Ms Jane Hosking, Catherine Nolan
The AEDC helps communities understand how children are developing before they start school. A key purpose of the AEDC is to help communities and local governments tailor their services, resources and support to meet the needs of young children and their families. The Strong Families Strong Children (SFSC) initiative supports children in the Loddon Shire, Victoria, to start school ready to learn. SFSC is a partnership between North Central Local Learning Network (LLEN), the Shire of Loddon and the Department of Education and Training (DET). The AEDC findings in Loddon over time provided evidence for educators and therapists of increasing vulnerability, prompting them to seek broader community support for their children and families. Understanding that increasing vulnerability in literacy and numeracy was reflective of broader social and emotional vulnerability, experienced by children before school, was the catalyst for change. In late 2016, the SFSC network organised a forum to set a plan in place; the goal, to create change at a community level, to meet the needs of young children and their families. In 2017, the North Central LLEN, on behalf of key stakeholders, received funding to reshape the service system to achieve their goal. Importantly, the absence of data before school and after school entry raised concerns about the lack of a comprehensive, related and linked system of data capture, prompting a trial of two complementary surveys, the Toddler Development Instrument (TDI) and the Middle Years Development Instrument (MDI). SFSC has endorsed the proposal to align comprehensive population level capture, which provides place-based results back to schools and community for local level planning and monitoring, and therefore empowering community partnerships to take a lead role in developing local solutions to support their children. The AEDC had the power to confirm anecdotal evidence and prompted action.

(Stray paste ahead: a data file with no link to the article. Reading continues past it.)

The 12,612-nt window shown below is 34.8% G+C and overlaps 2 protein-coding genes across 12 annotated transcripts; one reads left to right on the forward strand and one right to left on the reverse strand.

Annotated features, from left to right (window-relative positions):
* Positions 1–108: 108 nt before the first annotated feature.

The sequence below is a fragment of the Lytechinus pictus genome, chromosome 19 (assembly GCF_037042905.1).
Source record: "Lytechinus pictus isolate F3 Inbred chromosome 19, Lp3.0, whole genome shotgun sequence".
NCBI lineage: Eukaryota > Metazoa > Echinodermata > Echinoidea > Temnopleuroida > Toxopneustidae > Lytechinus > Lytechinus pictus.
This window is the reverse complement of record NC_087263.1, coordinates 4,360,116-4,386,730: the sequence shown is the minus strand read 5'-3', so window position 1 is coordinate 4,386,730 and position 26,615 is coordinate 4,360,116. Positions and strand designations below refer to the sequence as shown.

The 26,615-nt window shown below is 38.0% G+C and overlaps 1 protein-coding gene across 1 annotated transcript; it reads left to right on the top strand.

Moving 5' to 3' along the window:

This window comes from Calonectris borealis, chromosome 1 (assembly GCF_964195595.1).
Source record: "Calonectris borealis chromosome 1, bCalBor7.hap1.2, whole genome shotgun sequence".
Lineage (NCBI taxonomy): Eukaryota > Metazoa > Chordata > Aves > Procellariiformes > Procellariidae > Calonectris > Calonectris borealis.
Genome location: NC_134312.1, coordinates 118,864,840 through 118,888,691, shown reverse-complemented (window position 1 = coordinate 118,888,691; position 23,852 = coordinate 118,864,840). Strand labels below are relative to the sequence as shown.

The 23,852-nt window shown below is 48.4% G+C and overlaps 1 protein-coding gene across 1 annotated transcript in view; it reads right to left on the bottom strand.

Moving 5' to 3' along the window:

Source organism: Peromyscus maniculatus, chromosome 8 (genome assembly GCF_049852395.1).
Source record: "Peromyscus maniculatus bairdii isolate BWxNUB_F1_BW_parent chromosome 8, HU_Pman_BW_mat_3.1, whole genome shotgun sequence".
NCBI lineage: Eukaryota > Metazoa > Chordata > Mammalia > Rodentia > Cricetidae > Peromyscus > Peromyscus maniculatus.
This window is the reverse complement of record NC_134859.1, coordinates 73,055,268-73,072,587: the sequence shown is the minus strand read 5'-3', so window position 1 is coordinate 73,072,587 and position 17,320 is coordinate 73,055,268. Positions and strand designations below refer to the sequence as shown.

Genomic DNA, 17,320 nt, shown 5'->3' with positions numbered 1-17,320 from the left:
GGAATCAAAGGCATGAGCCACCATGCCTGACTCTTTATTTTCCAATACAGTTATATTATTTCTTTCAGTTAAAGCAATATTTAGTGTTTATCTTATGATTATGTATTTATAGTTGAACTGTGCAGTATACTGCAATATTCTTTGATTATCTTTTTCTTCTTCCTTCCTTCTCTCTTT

Ms Jane Hosking is currently the Executive Officer of the North Central Local Learning and Employment Network. She holds a Bachelor of Occupational Therapy from La Trobe University. Jane brings over 20 years of experience primarily in Early Childhood Intervention Services, Project Management and Community sector leadership.
Catherine Nolan is Project Director for the Comprehensive Monitoring Project and the Victorian State & Territory Coordinator for the Australian Early Development Census (AEDC). As a Child Health Advisor in Victorian Government since 2004 and in her current role as AEDC Coordinator, Catherine has coordinated the implementation of the School Entrant Health Questionnaire (SEHQ) between 2004 and 2009 and the AEDC in Victoria since inception nation-wide in 2009. She has a broad and deep understanding of the value and utility of large population data and its critical importance to policy development, practice, service delivery and research.